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  25. My wife and are both 66 and in good health generally. We are not terribly worried (actually we are wintering in Mexico at the moment) though we have a concert to attend on May 1st back in Canada and trip to NYC (a hotspot for Covid-19 right now) for a concert in July. Add to that a trip in October to rural France to visit my wife's sister followed by a hiking trip in Italy. All of those are a at least a few months into the future and things can change for the worse OR for the better. If any of those are in "lockdown" at the time then the concerts will have been canceled and we would obviously not be proceeding with our travel plans to a locked down country in October. Italy is in lockdown now but it's still 6 months before our travel dates so we'll have to see how things change over time.

    We lived in Toronto all through SARS in 2002-03 (50 people died in Canada from SARS) and basically we went on with our normal lives with a little extra caution. We plan on doing the same now unless, as I said above, things change dramatically. Watchful waiting I guess.

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    1. Our trip to Canada is in May which is still far enough away to make no changes yet. The trip to Hawaii, the South Pacific on a cruise ship, and then a week in New Zealand in 6 months away. That isn't even on our radar yet.

      Watchful waiting is our approach, too.

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  26. I'm sort of like your daughter. Going about my regular routine but washing my hands a LOT! Since I live a pretty close to home life anyway, I'm not giving up public events that I don't attend anyway, but like you, if I did go out more, I would not go to big public gatherings. Hard to know what is reasonable precaution and what is overreaction. Just taking it a day at a time.

    Read your last post on snowplow parents. I had not heard that term before, but I have followed the news stories about the "Varsity Blues" scandal with great interest. Perhaps all my years on the admissions committee of the law school brought that close to home. I just can't imagine doing something like that -- for so MANY reasons. So I'm fascinated by this lack of judgment and moral integrity on the part of these parents. Boggles my mind.

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    1. The snowplow parents actually assumed they could get away with cheating and lying for their kids and somehow, no one would notice. Amazing, and somewhat depressing.

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  27. We just returned from Key West and remained aware of all this but, still had a great trip and visit with friends. The flight home seemed a bit cramped but, there were no coughs or sneezes. Keeping clean hands is a priority but, we're not all that worried. It would be a shame if the prez were to get it.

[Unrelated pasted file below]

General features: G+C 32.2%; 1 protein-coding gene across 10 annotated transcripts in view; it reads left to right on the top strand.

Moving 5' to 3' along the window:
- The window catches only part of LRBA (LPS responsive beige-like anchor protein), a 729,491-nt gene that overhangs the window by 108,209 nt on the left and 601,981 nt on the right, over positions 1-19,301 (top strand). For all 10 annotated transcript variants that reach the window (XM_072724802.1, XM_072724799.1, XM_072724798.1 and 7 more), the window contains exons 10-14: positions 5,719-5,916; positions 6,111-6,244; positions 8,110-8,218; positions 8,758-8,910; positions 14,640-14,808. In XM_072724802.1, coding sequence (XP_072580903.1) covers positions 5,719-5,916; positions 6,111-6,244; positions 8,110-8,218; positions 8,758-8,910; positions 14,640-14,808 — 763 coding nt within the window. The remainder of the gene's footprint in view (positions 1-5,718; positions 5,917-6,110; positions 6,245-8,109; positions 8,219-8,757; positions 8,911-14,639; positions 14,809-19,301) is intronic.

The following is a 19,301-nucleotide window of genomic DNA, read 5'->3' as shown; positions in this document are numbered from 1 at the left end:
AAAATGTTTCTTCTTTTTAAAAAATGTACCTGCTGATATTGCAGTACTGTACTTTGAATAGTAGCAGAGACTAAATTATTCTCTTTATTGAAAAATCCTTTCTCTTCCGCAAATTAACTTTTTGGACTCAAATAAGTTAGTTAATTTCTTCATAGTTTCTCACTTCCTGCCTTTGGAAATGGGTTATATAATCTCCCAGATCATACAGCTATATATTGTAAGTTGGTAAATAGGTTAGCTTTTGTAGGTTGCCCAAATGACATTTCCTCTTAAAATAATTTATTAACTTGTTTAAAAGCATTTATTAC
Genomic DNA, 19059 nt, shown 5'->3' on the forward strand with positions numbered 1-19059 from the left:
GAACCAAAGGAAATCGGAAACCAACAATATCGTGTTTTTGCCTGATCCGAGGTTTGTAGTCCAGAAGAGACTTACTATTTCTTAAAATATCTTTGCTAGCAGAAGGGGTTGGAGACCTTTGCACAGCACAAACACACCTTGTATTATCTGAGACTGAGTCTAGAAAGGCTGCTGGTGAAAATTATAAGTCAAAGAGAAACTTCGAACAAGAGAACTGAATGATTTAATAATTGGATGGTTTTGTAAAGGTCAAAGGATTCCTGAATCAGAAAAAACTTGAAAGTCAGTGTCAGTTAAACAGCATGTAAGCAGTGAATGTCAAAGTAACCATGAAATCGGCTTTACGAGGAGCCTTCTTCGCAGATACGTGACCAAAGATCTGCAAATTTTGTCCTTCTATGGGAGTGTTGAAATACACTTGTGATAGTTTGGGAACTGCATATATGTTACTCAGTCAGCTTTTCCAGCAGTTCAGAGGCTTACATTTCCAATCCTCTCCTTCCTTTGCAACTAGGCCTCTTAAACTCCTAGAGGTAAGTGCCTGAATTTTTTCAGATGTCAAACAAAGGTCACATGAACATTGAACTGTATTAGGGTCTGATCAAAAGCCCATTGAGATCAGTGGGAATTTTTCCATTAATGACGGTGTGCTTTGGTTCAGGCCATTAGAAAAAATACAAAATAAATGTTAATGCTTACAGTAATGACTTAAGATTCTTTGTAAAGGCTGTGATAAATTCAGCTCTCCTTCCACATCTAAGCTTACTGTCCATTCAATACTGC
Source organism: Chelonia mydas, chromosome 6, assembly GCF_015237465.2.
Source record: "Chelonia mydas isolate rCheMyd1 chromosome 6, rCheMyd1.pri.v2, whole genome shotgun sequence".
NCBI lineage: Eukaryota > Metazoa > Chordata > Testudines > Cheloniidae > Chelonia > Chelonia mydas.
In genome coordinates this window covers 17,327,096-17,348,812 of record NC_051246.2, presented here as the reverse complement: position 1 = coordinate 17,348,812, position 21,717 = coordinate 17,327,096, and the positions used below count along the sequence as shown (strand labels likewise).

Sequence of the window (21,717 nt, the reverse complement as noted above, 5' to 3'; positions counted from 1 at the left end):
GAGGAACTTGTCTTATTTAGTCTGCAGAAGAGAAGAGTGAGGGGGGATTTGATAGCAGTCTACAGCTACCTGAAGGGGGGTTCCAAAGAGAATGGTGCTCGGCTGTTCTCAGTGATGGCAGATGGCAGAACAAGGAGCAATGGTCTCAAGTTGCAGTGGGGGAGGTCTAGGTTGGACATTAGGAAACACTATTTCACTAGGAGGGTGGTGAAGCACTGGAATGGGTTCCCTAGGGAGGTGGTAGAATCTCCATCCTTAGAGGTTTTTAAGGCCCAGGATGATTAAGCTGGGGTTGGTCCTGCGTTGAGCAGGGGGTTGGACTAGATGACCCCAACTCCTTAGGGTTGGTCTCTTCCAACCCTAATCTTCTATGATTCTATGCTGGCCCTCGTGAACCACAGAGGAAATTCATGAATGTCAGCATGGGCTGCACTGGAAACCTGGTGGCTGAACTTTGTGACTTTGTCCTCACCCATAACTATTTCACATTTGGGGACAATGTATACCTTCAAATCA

Stay healthy!! b

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    1. I noticed that the head of the Health Service in Great Britain has tested positive. No one is exempt.

      Key West is one of my favorite places in the country. I envy you and Dave being at the "literal" end of the road.

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  28. The WHO classified coronavirus as a pandemic today. That simply means the disease is worldwide and spreading without regard to borders or areas.

    That label will probably increase the concern level of many, but remember, it doesn't mean the virus is suddenly more dangerous...just that it being found everywhere.

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  29. We have cancelled two trips (and ate the price of the tickets for one since they were a "special" and didn't have any options with them).
    We have stocked up some (yup, got some TP too) and are not going out much. No real reason to, so why do it.
    I do have a shopping trip with a friend tomorrow (and the area we are in has not had any cases at this point), and we have hand sanitizer in all the cars (which we have always had, just refilled them now to make sure they are not low). Have one thing planned in April, and other than that no plans until July. We will see by then.
    We do have a fall cruise planned, but don't have to pay until June, and may not go depending on how things are going at that point.
    If I had to go out for work or other reasons that would be different, but I don't. We tend to buy in bulk (we are rural and don't want to run to the store all the time), so we could be fine for a number of months, if we really needed to.

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    1. We went food shopping this morning and all the toilet paper was gone. The store said they had two large pallets delivered this morning and it was snapped up in one hour. Panic is never rational.

      We just found out our Canada trip is a no-go for early May. I will probably lose $1,000 unless airlines change their refund/cancellation policies. I will wait until mid-April to cancel, hoping the waivers are available at that point.

      Like you we will have a reach a decision on our fall cruise by early June when the bulk of the payment is due.